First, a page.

Living Wills

A Living Will is a document that outlines your medical wishes in the event that you become incapacitated and are unable to communicate your decisions. Creating a Living Will enables you to specify things like whether you want to be on life support, what types of medical treatments you do or do not want to receive, and who you want to make decisions on your behalf.

Most people create Living Wills so that their loved ones won’t have to make difficult decisions about their care if they become incapacitated. It can also help to ensure that your wishes are carried out if you become unable to communicate them yourself.

Will documents: What do you need to write a Will?

Here are the forms for a Will that you’ll want to have on hand as you plan your estate:

  • Certificates of birth, death, marriage, or divorce
  • Information about mortgages, insurance policies, and property deeds
  • Specific bank account info and investment information
  • Names and contact info for your lawyers, bankers, accountants, and other agents
  • Your wishes for your funeral and burial/cremation

Discover all you need to know when writing a Will.

Examples of Wills

While Wills vary widely in their details and planning, you’ll need to include these four major components that are involved in nearly every type of Will:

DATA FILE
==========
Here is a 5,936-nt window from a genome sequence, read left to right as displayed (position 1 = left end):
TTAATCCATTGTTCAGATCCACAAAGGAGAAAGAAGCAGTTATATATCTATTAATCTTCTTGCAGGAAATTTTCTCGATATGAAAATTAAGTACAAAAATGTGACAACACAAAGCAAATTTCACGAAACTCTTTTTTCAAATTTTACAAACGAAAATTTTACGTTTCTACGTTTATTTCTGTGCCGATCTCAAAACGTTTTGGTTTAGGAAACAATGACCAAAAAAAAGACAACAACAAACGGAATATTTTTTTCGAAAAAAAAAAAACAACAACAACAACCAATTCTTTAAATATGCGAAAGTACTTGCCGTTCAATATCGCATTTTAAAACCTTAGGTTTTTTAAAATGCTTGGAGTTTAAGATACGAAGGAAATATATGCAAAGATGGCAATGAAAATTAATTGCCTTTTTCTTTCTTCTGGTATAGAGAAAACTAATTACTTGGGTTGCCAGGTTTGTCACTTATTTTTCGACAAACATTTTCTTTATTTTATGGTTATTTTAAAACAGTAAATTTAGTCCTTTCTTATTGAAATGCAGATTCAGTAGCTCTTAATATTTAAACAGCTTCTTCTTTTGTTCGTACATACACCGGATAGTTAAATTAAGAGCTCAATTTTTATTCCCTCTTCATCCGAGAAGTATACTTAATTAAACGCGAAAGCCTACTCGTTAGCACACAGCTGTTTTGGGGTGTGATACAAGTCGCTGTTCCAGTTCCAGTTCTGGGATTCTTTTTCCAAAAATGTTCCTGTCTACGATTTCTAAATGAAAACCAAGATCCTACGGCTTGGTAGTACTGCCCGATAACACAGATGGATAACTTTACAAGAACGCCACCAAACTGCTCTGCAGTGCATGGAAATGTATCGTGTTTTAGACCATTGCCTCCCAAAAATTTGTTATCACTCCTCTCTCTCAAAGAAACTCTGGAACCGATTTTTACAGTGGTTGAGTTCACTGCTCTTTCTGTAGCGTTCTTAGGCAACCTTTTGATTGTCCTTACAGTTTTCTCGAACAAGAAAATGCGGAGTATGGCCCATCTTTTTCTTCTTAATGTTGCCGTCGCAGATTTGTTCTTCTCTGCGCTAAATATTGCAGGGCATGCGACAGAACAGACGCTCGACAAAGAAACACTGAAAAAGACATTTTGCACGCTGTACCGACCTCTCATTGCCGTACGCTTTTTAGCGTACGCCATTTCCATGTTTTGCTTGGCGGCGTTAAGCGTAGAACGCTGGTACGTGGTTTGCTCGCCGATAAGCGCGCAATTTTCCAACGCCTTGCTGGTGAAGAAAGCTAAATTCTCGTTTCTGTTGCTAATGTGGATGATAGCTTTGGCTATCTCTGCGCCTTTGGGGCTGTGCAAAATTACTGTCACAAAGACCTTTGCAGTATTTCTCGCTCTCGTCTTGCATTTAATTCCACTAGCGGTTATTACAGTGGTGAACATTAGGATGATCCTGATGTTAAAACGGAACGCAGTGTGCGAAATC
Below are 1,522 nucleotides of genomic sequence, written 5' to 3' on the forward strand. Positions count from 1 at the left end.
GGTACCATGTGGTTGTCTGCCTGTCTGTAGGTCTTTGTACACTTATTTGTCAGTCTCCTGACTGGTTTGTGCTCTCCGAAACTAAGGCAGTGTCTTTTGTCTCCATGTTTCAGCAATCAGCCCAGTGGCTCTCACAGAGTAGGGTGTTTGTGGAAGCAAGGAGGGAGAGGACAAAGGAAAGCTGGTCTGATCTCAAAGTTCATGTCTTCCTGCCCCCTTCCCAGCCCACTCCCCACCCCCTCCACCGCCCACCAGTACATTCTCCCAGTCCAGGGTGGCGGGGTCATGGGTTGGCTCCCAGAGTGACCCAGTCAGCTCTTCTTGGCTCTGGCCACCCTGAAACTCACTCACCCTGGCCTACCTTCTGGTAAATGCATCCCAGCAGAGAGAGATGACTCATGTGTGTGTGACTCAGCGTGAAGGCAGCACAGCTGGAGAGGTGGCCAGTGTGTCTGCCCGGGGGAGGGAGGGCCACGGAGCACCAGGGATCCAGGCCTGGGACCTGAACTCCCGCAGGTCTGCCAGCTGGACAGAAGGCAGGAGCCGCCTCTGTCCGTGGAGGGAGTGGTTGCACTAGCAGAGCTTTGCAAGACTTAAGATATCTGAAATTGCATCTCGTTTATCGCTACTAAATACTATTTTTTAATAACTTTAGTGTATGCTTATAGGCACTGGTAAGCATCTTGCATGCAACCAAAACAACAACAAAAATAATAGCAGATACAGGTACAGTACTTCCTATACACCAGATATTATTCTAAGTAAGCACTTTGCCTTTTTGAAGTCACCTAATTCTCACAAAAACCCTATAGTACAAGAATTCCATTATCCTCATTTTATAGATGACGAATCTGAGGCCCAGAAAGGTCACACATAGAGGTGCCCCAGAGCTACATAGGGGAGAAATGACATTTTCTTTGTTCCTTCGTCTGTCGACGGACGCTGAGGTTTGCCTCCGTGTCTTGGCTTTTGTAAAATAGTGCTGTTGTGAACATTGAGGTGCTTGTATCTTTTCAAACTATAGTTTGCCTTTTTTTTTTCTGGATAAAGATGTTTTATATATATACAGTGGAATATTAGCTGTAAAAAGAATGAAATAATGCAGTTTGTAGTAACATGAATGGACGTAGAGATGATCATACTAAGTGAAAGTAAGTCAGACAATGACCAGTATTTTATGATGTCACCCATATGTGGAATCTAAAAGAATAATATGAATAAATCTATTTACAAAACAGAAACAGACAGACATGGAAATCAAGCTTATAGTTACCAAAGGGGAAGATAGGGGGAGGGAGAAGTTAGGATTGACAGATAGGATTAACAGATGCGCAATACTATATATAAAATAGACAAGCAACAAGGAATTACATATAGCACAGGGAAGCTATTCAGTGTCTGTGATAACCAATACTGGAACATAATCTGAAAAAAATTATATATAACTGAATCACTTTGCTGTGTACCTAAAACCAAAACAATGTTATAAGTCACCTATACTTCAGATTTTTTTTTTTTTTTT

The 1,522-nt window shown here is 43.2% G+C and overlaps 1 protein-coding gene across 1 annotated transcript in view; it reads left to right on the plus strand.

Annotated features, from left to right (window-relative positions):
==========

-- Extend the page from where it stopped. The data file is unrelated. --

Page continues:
1. Name someone to be your personal representative/executor.
  2. Outline your personal details and estate information carefully.
  3. Choose specific beneficiaries for your assets (including digital assets).
  4. Sign your Will in front of non-benefactor adult witnesses for legal approval.

Types of Wills FAQ

What does a Will look like?

A legal Will is simply written words on paper. Many states in the U.S. won’t accept Wills that are not written on paper.

What is the best type of Will for married couples?

As we mentioned previously, Joint Wills and Mirror Wills are both excellent options for married couples. Sit down with your partner to discuss which type of Will works best for your situation.

What are the 4 basic types of Wills?

  • Simple Wills: These are straightforward and deal with the basics.
  • Joint Wills: These are often created by married couples.
  • Living Wills: These are beneficial to lay out your end-of-life decisions.
  • Testamentary Trust: These are useful if your beneficiaries are minors and need a trustee to manage your assets until they come of age.

Do you need an attorney for your Will?

Having an attorney to help you navigate the estate planning process is practically essential. You can technically write your Will and sign it without any professional help. However, a lawyer can explain legal terms to you and suggest the best ways for you to get the most out of your new or updated Will.

Ready to begin the Estate Planning process?

Estate and end-of-life care planning are important processes that everyone should go through. However, it’s not always easy to understand what the different types of Wills entail. If you’re ready to draft a Will, LegalShield can help. We take the complication and high expense out of basic Will writing.

Learn how you can easily get started drafting your Will with help from LegalShield’s Last Will and Testament provider lawyers today.